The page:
Europe’s Energy Crisis Poses Warning for the U.S.

The Times

Europe has a problem that may soon become ours.

Countries including Germany, Spain, and England are finding that their recent “green energy” experiments are proving too costly to continue. Between 2005—when the European Union adopted its emissions trading scheme—and 2014, residential electricity rates in the EU increased by an average of 63 percent. In Germany, rates increased by 78 percent; in Spain, by 111 percent; and, in the U.K., by a whopping 133 percent. Over the same decade, residential rates in the United States rose only 32 percent.

Across Europe, the cost of electricity has been rising, thanks to a well-intentioned but mistaken plunge into “renewable energy.” And what’s happening in the EU portends a troubling lesson for the United States. Simply put, green energy is proving to be an expensive failure. Yes, green energy works when heavily subsidized by the taxpayer. But Europe’s taxpayers can no longer afford the experiment.

What did our European friends get for their exercise in green energy exploration? Power shortages, job loss, and the bankruptcy of major green energy giants like Spain’s Abengoa, which received more than $2 billion in loan subsidies from the Obama Administration. In fact, Spain is now confronting $27 billion in debt from failed wind and solar projects, thanks to a program estimated to have eliminated at least two jobs for every “green” job it created.

This isn’t the picture that renewable energy activists like to trumpet when praising wind and solar power. Germany’s activists proudly talk of renewables powering a record 78 percent of the day’s energy needs on July 25, 2015. It sounds breathtaking, but the fine print is more relevant. Three days before, the same renewables powered only 25 percent of energy demand.

A more accurate picture emerges the closer one looks at Germany’s actual experience. On the recent afternoon of April 4, 2016, for example, the data show production of only 2.23 GW of wind power, 0 GW of solar, and 46.48 GW of “Conventional” energy. That conventional energy comes mostly from coal plants, which still generate roughly 40 percent of total German electricity.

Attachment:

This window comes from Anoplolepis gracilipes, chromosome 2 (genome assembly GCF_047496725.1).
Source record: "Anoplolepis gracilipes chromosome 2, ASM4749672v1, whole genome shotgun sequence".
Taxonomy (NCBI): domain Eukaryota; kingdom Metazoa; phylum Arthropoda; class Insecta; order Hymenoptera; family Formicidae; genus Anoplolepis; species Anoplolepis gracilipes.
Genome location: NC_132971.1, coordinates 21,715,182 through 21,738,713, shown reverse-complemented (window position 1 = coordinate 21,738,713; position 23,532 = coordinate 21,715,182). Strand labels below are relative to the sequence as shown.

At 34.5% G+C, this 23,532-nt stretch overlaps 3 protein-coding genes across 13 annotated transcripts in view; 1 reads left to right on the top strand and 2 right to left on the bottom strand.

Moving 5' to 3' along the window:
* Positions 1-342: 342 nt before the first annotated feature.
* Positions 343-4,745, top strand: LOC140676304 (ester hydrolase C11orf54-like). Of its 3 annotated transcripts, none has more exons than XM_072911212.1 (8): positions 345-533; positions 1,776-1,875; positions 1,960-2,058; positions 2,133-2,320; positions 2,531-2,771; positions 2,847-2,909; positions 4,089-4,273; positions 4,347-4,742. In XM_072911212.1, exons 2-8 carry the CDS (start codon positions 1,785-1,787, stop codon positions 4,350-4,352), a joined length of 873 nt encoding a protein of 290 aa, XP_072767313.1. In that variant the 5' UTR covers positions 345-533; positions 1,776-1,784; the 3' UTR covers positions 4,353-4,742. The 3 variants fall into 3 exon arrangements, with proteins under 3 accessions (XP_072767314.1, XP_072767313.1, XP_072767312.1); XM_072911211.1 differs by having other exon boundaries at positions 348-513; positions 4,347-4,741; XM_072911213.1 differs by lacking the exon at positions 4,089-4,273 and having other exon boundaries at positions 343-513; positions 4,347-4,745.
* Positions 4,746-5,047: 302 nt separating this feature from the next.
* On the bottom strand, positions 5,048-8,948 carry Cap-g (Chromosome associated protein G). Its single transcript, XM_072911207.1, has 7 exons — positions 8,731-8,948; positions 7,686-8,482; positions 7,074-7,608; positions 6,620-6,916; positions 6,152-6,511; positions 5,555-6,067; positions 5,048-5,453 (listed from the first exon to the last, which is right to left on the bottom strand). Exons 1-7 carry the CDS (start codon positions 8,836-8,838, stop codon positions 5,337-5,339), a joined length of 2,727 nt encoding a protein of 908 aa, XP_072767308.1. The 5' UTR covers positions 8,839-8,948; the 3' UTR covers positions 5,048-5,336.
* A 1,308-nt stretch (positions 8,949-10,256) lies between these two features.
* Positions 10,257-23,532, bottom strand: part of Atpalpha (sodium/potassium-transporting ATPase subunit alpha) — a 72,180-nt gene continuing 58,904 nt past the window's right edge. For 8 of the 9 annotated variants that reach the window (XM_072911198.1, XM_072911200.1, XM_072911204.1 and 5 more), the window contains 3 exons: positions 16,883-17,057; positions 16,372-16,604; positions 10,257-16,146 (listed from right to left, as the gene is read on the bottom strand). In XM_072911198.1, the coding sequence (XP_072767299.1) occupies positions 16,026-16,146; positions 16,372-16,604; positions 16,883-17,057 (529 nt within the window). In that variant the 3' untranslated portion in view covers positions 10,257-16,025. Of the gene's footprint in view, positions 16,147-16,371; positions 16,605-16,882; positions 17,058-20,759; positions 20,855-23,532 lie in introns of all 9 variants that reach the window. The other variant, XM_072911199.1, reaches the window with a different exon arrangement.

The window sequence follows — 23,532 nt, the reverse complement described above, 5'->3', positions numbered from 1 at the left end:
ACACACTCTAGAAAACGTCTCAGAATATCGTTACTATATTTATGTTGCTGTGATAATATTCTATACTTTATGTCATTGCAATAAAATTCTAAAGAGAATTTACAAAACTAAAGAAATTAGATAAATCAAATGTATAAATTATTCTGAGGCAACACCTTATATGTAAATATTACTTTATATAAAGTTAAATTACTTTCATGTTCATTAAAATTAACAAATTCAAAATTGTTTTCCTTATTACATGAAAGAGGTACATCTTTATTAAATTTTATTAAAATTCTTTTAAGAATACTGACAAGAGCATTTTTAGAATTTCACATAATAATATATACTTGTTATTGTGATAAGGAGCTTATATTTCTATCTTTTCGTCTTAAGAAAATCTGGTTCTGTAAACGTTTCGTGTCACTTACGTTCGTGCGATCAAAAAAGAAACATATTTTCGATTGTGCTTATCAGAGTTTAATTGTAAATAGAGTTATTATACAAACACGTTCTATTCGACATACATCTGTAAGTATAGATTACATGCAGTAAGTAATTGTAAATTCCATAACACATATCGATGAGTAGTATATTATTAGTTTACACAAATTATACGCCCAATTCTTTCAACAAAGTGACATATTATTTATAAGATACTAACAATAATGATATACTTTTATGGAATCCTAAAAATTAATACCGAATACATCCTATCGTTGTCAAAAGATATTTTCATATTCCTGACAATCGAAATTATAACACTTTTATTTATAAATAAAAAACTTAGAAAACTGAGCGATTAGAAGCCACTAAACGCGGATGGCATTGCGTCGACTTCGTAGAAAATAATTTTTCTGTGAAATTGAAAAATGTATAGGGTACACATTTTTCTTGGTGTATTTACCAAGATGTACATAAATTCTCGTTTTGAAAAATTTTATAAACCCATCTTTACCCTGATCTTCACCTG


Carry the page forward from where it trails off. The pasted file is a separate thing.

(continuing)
There are several lessons here for the Obama Administration. First, wind and solar will always require back-up power from gas, coal, and nuclear plants. That’s because the wind doesn’t always blow and the sun doesn’t always shine. Second, renewables are expensive, because they require standby support from gas, coal, and nuclear. Third, any effort to rely on renewable energy as the primary source of power is simply not feasible.

Unfortunately, the Obama Administration continues to ignore the evidence.  The president’s “Clean Power Plan,” which hopes to install 125,000 wind turbines nationwide while eliminating 40 percent of America’s coal fleet, means a blind leap into the same green chasm.

The Clean Power Plan is projected to raise consumer utility costs $214 billion by 2030, with another $64 billion needed for the installation of renewables infrastructure. The Administration ignores who will be hurt the most by such cost increases. U.S. manufacturers will suffer when competing with countries like China that enjoy cheaper energy. And America’s low-income communities will certainly be hurt by higher residential electricity costs, leaving them with less discretionary income for essential services.

Unfortunately, environmentalists continue to disregard the state-of-the-art technology now employed at U.S. power plants to trap and scrub coal emissions. But this clean coal approach works. And the same technical innovation can capture carbon dioxide, just as it has cleaned coal of conventional pollutants. Given our nation’s technological prowess and world-leading coal supply, clean coal should be a logical option if America’s goal is safe, reliable, affordable power.

Let’s hope America learns quite soon to embrace clean coal. Otherwise, the alternative will be the heavily subsidized model of renewable energy now provoking a crisis in Europe.

Terry Jarrett is an energy attorney and consultant, and a former commissioner on the Missouri Public Service Commission.


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